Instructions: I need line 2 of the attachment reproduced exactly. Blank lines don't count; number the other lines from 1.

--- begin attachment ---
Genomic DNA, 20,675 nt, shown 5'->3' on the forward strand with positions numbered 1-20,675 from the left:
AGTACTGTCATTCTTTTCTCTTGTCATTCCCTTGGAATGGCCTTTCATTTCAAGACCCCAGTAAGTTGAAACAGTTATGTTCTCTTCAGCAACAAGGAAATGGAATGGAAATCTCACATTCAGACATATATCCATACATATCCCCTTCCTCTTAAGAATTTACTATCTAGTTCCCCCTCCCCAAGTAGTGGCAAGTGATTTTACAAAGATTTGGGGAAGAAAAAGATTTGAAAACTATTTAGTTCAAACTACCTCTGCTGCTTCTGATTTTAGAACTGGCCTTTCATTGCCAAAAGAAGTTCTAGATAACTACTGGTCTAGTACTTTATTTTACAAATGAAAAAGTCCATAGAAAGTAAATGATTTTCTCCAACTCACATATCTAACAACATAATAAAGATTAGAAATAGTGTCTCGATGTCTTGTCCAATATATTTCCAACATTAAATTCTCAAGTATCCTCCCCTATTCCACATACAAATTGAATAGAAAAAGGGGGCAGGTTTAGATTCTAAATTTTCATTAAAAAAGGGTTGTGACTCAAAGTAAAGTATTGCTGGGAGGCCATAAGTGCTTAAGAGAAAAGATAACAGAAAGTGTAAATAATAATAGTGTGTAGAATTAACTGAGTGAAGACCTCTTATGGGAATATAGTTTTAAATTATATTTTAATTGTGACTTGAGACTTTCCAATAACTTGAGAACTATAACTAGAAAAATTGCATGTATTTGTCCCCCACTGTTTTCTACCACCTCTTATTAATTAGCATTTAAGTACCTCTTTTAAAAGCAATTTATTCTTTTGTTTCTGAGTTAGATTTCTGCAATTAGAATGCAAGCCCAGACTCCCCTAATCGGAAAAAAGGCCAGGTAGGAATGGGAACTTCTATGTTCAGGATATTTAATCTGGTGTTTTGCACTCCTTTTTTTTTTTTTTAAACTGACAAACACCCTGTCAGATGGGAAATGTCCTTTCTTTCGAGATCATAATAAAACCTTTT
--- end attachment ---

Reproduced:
AGTACTGTCATTCTTTTCTCTTGTCATTCCCTTGGAATGGCCTTTCATTTCAAGACCCCAGTAAGTTGAAACAGTTATGTTCTCTTCAGCAACAAGGAAATGGAATGGAAATCTCACATTCAGACATATATCCATACATATCCCCTTCCTCTTAAGAATTTACTATCTAGTTCCCCCTCCCCAAGTAGTGGCAAGTGATTTTACAAAGATTTGGGGAAGAAAAAGATTTGAAAACTATTTAGTTCAAACTACCTCTGCTGCTTCTGATTTTAGAACTGGCCTTTCATTGCCAAAAGAAGTTCTAGATAACTACTGGTCTAGTACTTTATTTTACAAATGAAAAAGTCCATAGAAAGTAAATGATTTTCTCCAACTCACATATCTAACAACATAATAAAGATTAGAAATAGTGTCTCGATGTCTTGTCCAATATATTTCCAACATTAAATTCTCAAGTATCCTCCCCTATTCCACATACAAATTGAATAGAAAAAGGGGGCAGGTTTAGATTCTAAATTTTCATTAAAAAAGGGTTGTGACTCAAAGTAAAGTATTGCTGGGAGGCCATAAGTGCTTAAGAGAAAAGATAACAGAAAGTGTAAATAATAATAGTGTGTAGAATTAACTGAGTGAAGACCTCTTATGGGAATATAGTTTTAAATTATATTTTAATTGTGACTTGAGACTTTCCAATAACTTGAGAACTATAACTAGAAAAATTGCATGTATTTGTCCCCCACTGTTTTCTACCACCTCTTATTAATTAGCATTTAAGTACCTCTTTTAAAAGCAATTTATTCTTTTGTTTCTGAGTTAGATTTCTGCAATTAGAATGCAAGCCCAGACTCCCCTAATCGGAAAAAAGGCCAGGTAGGAATGGGAACTTCTATGTTCAGGATATTTAATCTGGTGTTTTGCACTCCTTTTTTTTTTTTTTAAACTGACAAACACCCTGTCAGATGGGAAATGTCCTTTCTTTCGAGATCATAATAAAACCTTTT